Comparisons And Benchmarks
Intel SSD 600p (512GB)
We removed all of the high capacity, ultra-performance NVMe SSDs to focus on the smaller and least-expensive products. The Samsung PM961 is the stand-in for the upcoming 960 EVO, which is sure to be the drive to beat in both performance and price. We only have the PM961 512GB so that will serve as the comparison product for the Hellfire M.2 480GB with the new 2.1 firmware. We also included the Hellfire M.2 480GB with the obsolete firmware to illustrate how the new firmware improves performance. We also present the Intel 600p 512GB as a comparison product just to cover all of the bases.
The Hellfire M.2 240GB is the main focus of our analysis. We compare the drive to the Intel 600p and Samsung 950 Pro 256GB, which addresses the premium and entry-level NVMe segment.
Sequential Read Performance
The first thing you will notice in all of the synthetic tests is the Hellfire’s lower performance compared to the Hellfire M.2 480GB's original firmware. In the latter portion of the testing phase, we will notice that Phison offset the performance drop in synthetic workloads with improvements to real-world application
For this review, we really want to focus on the Hellfire M.2 240GB and how it compares to the Intel 600p 256GB ($99) and Samsung 960 EVO 250GB ($129). The Hellfire's price will need to slot right between these two products, or the SSD will have to outperform them both across the board. We don't expect our 960 EVO samples to arrive for another couple of weeks, but if the Hellfire M.2 240GB can outperform the PM961 512GB, it's certainly a step in the right direction.
All three Hellfire M.2 drives deliver nearly identical queue depth 1 sequential read performance at 700 MB/s. At QD2, the performance shoots up to over 1100 MB/s.
Sequential Write Performance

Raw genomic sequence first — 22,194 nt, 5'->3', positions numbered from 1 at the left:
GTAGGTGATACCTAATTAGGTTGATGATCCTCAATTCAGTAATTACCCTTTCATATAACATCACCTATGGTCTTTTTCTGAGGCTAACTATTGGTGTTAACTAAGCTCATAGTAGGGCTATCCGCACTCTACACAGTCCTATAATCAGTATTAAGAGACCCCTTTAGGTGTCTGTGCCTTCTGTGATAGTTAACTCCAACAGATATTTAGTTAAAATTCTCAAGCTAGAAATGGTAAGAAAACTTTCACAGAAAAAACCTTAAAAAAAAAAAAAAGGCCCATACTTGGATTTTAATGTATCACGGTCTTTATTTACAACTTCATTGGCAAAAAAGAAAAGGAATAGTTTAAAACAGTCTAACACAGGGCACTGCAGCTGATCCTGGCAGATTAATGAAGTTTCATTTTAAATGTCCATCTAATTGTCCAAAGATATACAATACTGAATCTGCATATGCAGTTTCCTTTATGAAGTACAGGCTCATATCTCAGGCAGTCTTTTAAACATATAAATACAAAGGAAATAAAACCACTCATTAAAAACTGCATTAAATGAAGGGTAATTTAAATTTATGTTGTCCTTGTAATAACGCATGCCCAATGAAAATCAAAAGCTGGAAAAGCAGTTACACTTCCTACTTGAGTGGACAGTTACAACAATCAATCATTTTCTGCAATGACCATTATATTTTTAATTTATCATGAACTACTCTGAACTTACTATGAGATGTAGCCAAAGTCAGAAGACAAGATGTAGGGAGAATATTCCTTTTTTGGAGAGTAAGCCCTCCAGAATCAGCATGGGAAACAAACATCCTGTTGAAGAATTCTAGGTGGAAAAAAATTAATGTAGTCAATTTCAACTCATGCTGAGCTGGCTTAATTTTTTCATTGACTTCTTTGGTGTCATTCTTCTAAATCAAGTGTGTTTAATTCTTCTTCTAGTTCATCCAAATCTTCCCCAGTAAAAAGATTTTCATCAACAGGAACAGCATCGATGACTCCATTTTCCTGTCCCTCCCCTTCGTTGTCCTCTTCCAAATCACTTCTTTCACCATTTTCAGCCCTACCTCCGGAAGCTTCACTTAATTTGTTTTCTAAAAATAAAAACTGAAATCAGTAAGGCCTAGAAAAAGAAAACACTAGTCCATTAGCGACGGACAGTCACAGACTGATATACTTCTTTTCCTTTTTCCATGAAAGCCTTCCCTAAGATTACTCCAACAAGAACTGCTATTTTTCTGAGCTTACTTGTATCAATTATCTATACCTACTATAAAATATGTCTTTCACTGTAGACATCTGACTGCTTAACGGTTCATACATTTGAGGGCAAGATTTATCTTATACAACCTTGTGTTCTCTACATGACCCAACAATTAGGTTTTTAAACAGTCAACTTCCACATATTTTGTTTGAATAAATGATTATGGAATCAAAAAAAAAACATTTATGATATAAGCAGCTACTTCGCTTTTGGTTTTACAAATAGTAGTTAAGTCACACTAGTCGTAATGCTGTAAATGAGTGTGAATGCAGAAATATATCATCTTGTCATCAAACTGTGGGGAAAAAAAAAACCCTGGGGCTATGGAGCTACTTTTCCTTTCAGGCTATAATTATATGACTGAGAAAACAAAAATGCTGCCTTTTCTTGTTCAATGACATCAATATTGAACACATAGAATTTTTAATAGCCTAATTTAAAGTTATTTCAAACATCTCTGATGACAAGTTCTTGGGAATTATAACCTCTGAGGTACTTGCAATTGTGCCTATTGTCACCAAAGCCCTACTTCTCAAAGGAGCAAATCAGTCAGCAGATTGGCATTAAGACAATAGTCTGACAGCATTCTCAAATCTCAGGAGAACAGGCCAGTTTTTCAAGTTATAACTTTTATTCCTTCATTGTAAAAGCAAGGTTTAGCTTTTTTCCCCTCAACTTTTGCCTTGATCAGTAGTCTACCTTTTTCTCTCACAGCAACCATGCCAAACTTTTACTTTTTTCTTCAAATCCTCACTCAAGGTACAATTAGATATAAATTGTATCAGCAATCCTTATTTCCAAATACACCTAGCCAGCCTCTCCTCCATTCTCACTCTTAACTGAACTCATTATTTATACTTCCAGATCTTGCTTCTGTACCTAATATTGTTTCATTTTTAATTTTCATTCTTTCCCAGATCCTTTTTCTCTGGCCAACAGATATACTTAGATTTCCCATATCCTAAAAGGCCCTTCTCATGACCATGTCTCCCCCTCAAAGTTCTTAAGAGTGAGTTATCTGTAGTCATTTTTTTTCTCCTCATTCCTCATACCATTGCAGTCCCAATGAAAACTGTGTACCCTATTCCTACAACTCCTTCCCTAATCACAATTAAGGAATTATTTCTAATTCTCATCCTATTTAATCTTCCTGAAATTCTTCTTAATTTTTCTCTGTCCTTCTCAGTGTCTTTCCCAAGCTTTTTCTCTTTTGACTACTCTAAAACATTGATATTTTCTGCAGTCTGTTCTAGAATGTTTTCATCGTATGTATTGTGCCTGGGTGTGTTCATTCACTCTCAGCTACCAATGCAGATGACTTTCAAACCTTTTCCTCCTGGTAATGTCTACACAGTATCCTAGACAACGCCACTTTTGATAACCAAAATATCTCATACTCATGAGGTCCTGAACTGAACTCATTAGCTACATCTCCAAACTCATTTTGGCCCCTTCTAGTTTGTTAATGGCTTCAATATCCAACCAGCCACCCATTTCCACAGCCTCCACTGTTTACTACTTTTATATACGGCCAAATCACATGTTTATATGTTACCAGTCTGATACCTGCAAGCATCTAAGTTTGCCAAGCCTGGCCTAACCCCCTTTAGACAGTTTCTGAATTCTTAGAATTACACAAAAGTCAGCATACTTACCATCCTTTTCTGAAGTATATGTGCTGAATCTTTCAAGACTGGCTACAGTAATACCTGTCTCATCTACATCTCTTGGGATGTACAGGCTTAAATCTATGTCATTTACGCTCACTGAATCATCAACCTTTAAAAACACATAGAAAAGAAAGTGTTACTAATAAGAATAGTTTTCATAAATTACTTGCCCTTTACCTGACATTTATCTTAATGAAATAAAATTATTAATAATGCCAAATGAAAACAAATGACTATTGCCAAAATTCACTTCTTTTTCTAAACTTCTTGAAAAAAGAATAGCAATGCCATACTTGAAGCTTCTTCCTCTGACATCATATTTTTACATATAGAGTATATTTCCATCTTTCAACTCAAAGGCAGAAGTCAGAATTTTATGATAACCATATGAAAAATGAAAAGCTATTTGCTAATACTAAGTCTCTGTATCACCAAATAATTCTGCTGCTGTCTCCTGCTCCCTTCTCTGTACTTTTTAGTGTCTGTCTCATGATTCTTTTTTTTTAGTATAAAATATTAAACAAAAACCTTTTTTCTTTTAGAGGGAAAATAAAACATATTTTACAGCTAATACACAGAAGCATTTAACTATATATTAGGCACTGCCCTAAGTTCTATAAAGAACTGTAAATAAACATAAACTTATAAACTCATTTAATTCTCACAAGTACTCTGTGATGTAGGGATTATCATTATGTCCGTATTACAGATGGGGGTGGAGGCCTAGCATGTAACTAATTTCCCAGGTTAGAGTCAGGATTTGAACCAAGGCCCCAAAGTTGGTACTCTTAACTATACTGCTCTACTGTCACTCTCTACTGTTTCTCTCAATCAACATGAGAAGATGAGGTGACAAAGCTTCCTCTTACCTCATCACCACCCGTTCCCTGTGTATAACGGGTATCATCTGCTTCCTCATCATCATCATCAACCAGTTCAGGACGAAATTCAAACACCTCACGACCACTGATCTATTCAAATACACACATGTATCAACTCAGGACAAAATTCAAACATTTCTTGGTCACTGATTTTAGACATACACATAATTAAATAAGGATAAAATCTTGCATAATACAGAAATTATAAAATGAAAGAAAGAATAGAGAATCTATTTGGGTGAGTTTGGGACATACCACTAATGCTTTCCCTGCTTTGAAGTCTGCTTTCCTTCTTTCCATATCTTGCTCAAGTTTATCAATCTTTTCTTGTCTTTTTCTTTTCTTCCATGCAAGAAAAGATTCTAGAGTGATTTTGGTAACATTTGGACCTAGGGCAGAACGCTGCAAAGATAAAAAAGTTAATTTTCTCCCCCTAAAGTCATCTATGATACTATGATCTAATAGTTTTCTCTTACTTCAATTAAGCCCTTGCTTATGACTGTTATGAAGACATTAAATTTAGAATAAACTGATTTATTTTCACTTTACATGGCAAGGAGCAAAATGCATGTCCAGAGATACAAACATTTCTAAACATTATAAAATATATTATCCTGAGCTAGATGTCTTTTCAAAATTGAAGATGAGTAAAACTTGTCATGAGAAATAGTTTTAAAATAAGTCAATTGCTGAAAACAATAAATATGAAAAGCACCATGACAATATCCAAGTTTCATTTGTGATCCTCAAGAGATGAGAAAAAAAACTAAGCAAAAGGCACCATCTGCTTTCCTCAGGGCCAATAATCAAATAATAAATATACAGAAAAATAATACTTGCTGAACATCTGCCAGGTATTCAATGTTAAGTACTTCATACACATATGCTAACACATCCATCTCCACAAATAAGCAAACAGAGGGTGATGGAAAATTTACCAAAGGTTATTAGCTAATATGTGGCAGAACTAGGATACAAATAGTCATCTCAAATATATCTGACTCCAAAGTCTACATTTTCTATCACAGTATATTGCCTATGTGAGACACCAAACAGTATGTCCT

The Hellfire M.2 480GB with the original 2.0 firmware was the king of sequential write performance among the new low-cost NVMe SSDs. The new firmware tones down sequential performance a bit, and there is also a large gap between the 480GB and 240GB SSDs. The 240GB outperforms the Samsung PM961, and Intel's 600p nips at the heels of the premium Samsung 950 Pro 256GB.
Random Read Performance
Our biggest complaint about Phison controllers is the comparatively slow random read performance. No matter what tweaks Phison implements, the company just can't achieve high numbers in this important measurement. The new 2.1 firmware actually drops the QD1 reads to less than 10,000 IOPS, a mark that Samsung and others are capable of with premium and some mainstream SATA SSDs. We're disappointed in the regression here.
Random Write Performance
We like the 4KB random write performance curve from both of the Hellfire drives with the new firmware. The drives show strong performance at QD4, which is the maximum we need to concern ourselves with for heavy consumer workloads.
80 Percent Mixed Sequential Workload
The mixed sequential performance really dropped off with the new firmware. The older firmware produced one of the highest results we've seen. The new firmware reels the performance in, but we'll have to see how the application performance compares later in this review before judging the drives.
80 Percent Mixed Random Workload
The mixed random test also reveals a wide gap between the pre- and post-firmware update. It's easy to get carried away with that aspect of the review. The 256GB drive compares really well to the 950 Pro, and it obliterates the Intel 600p 256GB.